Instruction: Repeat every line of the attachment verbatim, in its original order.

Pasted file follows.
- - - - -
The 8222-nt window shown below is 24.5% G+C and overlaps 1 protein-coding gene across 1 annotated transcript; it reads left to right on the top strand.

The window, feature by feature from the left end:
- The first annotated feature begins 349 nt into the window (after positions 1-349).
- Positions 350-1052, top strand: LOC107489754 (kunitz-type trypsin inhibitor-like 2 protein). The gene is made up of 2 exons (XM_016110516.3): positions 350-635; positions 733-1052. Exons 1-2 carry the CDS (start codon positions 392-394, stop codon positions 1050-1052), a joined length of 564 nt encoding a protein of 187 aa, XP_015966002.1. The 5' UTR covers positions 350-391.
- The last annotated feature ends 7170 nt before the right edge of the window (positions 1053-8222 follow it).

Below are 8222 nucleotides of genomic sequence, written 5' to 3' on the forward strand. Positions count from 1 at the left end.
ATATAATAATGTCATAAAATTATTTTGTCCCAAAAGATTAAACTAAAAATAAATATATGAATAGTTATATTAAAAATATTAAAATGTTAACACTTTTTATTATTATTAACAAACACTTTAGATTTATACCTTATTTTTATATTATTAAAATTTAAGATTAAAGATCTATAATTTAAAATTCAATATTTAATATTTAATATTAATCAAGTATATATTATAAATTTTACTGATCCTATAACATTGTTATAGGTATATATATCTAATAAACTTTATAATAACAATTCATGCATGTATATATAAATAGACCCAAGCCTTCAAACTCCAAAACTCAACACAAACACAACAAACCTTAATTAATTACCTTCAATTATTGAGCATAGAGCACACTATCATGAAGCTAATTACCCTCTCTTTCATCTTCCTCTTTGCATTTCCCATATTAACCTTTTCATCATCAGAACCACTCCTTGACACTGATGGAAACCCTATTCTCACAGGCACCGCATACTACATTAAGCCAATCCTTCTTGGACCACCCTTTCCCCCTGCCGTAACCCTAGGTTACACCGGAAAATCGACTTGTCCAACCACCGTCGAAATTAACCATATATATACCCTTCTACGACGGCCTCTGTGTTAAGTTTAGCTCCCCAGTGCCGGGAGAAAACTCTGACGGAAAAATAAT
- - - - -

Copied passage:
The 8222-nt window shown below is 24.5% G+C and overlaps 1 protein-coding gene across 1 annotated transcript; it reads left to right on the top strand.

The window, feature by feature from the left end:
- The first annotated feature begins 349 nt into the window (after positions 1-349).
- Positions 350-1052, top strand: LOC107489754 (kunitz-type trypsin inhibitor-like 2 protein). The gene is made up of 2 exons (XM_016110516.3): positions 350-635; positions 733-1052. Exons 1-2 carry the CDS (start codon positions 392-394, stop codon positions 1050-1052), a joined length of 564 nt encoding a protein of 187 aa, XP_015966002.1. The 5' UTR covers positions 350-391.
- The last annotated feature ends 7170 nt before the right edge of the window (positions 1053-8222 follow it).

Below are 8222 nucleotides of genomic sequence, written 5' to 3' on the forward strand. Positions count from 1 at the left end.
ATATAATAATGTCATAAAATTATTTTGTCCCAAAAGATTAAACTAAAAATAAATATATGAATAGTTATATTAAAAATATTAAAATGTTAACACTTTTTATTATTATTAACAAACACTTTAGATTTATACCTTATTTTTATATTATTAAAATTTAAGATTAAAGATCTATAATTTAAAATTCAATATTTAATATTTAATATTAATCAAGTATATATTATAAATTTTACTGATCCTATAACATTGTTATAGGTATATATATCTAATAAACTTTATAATAACAATTCATGCATGTATATATAAATAGACCCAAGCCTTCAAACTCCAAAACTCAACACAAACACAACAAACCTTAATTAATTACCTTCAATTATTGAGCATAGAGCACACTATCATGAAGCTAATTACCCTCTCTTTCATCTTCCTCTTTGCATTTCCCATATTAACCTTTTCATCATCAGAACCACTCCTTGACACTGATGGAAACCCTATTCTCACAGGCACCGCATACTACATTAAGCCAATCCTTCTTGGACCACCCTTTCCCCCTGCCGTAACCCTAGGTTACACCGGAAAATCGACTTGTCCAACCACCGTCGAAATTAACCATATATATACCCTTCTACGACGGCCTCTGTGTTAAGTTTAGCTCCCCAGTGCCGGGAGAAAACTCTGACGGAAAAATAAT